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    Wellll…..

    jkirchartz.com uses GH-Pages/Jekyll

    But I’m hosting my vimwiki (which is actually powered by vim-waikiki now) which could easily be used as a blogging platform.

    But also, with pandoc it’s trivial to use Unix as a CMS with markdown files that I use on tilde.town

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        ______   ______     ______    __
       /      | /  __  \   /  __  \  |  |
      |  ,----'|  |  |  | |  |  |  | |  |
      |  |     |  |  |  | |  |  |  | |  |
      |  `----.|  `--'  | |  `--'  | |  `----.
       \______| \______/   \______/  |_______|
      
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        I can’t help but notice the kerning is off on that (the C and the O are too close together compared to the rest of the letters). ;-)

        Years back, someone on IRC told me what kerning is, and now I can’t NOT think about it. Ack! :-)

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          Kerning - once you see it you can’t unsee it (even if sometimes you wish you could).

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        More info here and the browser itself is here

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          News about cryptocurrencies, especially from Business Insider, is a better fit elsewhere.

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            Nah this is hilarious.

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              personally, I ignore the cryptocurrency tag - I don’t think much of it - but when something juicy pops up, might as well

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                Juicy stuff is usually gossip, which is usually news, which is usually low-content.

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              I need this as an API (or a node package) and I didn’t even know it until right now.

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                I need this as an API

                For the most part it already is. Probably not too hard to implement a wrapper for the sake of node.

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                Might be fun setting this up with a RasPi and an RFID/NFC reader to badge in/out certain things (assuming your office has badges/keyfobs/whatever)

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                      This is all good advice, but I disagree with “1. Avoid comments.” Self-documenting code is fine if done conscientiously, but I still prefer to follow the age-old advice: “Always code as if the person who ends up maintaining your code is a violent psychopath who knows where you live.” – in the long run it’s easier for a mind to understand human language than for it to parse everything happening in code.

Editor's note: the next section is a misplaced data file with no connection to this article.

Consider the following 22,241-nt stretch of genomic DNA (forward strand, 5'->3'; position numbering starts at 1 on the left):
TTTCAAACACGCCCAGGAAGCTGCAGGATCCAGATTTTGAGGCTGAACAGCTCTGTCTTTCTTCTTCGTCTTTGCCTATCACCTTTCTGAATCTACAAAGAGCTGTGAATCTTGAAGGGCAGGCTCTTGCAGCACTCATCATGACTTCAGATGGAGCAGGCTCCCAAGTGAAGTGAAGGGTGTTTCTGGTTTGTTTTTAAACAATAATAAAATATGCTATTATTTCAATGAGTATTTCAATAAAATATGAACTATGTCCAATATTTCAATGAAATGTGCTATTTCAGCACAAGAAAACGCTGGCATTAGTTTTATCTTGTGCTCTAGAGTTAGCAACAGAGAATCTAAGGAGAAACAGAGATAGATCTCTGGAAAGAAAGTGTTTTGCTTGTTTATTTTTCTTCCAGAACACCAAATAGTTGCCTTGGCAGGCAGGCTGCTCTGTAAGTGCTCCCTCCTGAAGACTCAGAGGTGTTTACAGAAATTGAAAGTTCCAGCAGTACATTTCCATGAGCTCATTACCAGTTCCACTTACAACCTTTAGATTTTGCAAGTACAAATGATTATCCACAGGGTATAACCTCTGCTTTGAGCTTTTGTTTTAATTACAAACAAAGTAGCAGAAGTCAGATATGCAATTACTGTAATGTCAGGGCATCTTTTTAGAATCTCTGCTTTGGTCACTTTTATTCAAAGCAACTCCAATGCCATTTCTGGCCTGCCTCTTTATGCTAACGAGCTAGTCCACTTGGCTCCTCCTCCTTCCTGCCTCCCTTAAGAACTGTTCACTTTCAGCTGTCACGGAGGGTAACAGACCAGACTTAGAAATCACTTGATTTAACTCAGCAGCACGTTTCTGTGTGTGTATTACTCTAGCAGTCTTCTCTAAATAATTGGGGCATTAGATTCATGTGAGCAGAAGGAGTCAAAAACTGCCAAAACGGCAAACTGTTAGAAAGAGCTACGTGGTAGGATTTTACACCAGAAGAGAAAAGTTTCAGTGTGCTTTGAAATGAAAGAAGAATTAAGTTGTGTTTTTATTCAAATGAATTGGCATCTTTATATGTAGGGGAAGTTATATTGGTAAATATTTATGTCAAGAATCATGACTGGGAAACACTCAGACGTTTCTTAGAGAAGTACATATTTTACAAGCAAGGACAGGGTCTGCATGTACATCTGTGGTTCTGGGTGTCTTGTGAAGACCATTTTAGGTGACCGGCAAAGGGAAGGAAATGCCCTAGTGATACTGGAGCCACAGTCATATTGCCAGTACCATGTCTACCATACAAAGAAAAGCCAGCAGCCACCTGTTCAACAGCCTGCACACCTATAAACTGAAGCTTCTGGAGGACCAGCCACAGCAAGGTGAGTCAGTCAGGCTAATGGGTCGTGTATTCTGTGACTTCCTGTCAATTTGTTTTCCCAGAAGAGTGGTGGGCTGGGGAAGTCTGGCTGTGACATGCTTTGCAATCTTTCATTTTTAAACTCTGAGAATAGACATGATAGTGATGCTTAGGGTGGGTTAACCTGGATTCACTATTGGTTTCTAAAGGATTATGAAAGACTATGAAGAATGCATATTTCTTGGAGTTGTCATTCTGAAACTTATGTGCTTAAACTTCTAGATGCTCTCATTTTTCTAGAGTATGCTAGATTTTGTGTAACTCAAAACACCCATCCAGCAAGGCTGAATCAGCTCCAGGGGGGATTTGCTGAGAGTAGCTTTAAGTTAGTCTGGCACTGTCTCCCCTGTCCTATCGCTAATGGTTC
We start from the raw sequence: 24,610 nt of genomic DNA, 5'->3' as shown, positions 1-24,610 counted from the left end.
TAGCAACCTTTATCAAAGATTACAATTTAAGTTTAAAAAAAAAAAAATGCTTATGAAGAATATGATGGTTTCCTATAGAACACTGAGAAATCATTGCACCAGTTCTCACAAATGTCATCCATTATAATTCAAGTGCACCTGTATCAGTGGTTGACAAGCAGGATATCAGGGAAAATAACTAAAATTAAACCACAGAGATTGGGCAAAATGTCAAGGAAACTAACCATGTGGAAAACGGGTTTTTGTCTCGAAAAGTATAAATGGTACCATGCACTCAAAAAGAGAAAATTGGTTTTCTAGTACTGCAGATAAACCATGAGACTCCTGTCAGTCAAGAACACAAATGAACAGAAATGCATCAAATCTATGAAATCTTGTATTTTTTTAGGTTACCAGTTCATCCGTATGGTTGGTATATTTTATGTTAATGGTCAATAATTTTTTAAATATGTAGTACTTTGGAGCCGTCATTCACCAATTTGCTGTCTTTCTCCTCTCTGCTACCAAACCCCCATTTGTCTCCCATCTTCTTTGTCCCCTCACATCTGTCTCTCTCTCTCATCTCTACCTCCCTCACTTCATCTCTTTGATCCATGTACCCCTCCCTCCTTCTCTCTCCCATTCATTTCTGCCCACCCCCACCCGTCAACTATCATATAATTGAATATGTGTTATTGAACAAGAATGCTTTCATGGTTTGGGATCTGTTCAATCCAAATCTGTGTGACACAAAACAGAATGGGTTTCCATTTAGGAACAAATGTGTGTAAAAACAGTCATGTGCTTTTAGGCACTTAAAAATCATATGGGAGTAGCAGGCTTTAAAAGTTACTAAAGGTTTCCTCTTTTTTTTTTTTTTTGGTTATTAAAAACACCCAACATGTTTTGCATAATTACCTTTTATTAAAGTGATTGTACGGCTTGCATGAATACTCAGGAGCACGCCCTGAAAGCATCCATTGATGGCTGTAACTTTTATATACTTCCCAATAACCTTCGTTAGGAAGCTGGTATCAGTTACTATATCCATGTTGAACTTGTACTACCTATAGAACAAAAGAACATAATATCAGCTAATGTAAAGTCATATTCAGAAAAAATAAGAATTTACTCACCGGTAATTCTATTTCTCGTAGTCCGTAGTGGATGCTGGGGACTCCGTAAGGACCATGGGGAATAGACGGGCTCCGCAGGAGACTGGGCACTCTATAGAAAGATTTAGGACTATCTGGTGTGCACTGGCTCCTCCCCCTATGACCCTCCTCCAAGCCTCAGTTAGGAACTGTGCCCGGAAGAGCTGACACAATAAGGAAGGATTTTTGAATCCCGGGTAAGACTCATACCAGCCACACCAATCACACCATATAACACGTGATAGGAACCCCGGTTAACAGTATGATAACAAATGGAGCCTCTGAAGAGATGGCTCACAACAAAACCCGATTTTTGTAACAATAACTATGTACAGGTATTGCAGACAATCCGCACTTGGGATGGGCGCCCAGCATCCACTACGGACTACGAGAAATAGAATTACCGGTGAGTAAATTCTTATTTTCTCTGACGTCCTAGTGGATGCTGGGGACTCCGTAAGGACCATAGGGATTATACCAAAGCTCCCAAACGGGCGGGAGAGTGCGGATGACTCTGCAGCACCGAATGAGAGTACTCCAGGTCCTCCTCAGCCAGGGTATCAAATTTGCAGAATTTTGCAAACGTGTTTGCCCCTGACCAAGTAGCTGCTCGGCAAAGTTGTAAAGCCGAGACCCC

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                        The removed comments include things like “(which isn’t very secure, but works for this)” and “JavaScript’s this keyword doesn’t point to what you might want it to always, and we can’t use these in event listeners”, which IMO is important information that was lost in the translation to self-documenting code.

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                          100% agree with you about the first comment, though I think the second comment doesn’t belong there, since you’ll have to otherwise repeat the same comment in every “component”. The information is still very important though and should definitely be highlighted in manuals/docs.

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                          The main problem with most comments is that they describe what the code actually does, which you can usually work out by reading the code. Useful comments explain why the code needs to do what it does, or why it does it in a non-obvious way. There’s only so much of that that you can convey by variable naming.

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                            Always code as if the person who ends up maintaining your code is a violent psychopath who knows where you live.

                            While its a funny quote and all, I do not recommend seriously adopting this as a mentality. Its a recipe for imposter syndrome, especially for newer developers. Even if you don’t personally have problems with imposter syndrome, knowing others on your team have this type of mentality can be intimidating. Think about it like this… why would I ever write code if I knew there was a chance the person inheriting it would come to my house and murder me? Taken less literally, why would I write code if the person inheriting it is going to resent me for it?